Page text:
Funding of $85 million for operational and compensation costs for the outbreak response, beginning 1 July 2017 to the end of the current financial year, was approved by Cabinet today, Mr O’Connor said.

In December last year, $10 million was approved.

The Ministry for Primary Industries estimates that total operational costs of $35 million and compensation liabilities of $60 million will be required until a decision on whether or not to eradicate the disease is made.

Since Mycoplasma bovis was found in July last year, the ministry has spent $10 million on the operational response and $2.5 million on compensation claims.

Industry bodies DairyNZ, Beef + Lamb New Zealand and the Meat Industry Association have committed $11.2 million. towards operational costs.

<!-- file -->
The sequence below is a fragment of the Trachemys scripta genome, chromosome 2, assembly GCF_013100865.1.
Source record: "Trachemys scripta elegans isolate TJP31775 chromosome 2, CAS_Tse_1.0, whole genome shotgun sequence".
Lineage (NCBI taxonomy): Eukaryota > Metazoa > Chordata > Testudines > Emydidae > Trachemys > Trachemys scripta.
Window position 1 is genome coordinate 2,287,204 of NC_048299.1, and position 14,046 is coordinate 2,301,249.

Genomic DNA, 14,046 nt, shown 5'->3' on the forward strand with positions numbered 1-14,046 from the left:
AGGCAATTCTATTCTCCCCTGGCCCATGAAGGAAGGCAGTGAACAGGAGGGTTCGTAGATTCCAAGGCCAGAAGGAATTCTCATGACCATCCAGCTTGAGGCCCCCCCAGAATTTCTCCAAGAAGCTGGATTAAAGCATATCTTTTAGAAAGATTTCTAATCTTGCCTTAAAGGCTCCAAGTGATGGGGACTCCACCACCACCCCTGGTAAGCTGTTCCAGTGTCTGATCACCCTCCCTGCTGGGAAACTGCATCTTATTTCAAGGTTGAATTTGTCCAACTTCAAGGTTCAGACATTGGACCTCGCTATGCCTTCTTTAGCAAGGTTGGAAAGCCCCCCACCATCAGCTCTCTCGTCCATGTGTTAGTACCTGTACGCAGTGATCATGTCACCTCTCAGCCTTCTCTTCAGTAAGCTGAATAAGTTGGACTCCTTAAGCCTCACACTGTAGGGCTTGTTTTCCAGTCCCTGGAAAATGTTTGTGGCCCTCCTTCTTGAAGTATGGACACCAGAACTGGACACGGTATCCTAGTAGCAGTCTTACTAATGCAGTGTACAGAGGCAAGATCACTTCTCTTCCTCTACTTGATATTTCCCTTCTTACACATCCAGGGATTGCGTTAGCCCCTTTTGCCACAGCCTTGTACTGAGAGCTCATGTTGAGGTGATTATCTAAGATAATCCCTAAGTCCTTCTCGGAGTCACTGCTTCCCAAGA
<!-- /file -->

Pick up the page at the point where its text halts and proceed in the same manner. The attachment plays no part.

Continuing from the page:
“This is a sign of a healthy Government-industry relationship and allows us to continue to contain the disease to determine its full spread, keeping the option of eradication open until that decision is made in a few weeks,” says Mr O’Connor.

“This has been a particularly challenging time for everyone and in particular those caught up in this disease. The animal tracing to determine the spread is ongoing and poor uptake of NAIT, especially for farm-to-farm animal movements, has slowed this work considerably.

“I am heartened by the industry contribution as we work together to give ourselves the best possible shot of getting rid of this disease.”

The ministry’s work programme is driving to a decision on eradication being made in late March to early April, understanding the extent of the spread through the bulk milk testing and animal tracing is key to this, Mr O’Connor said.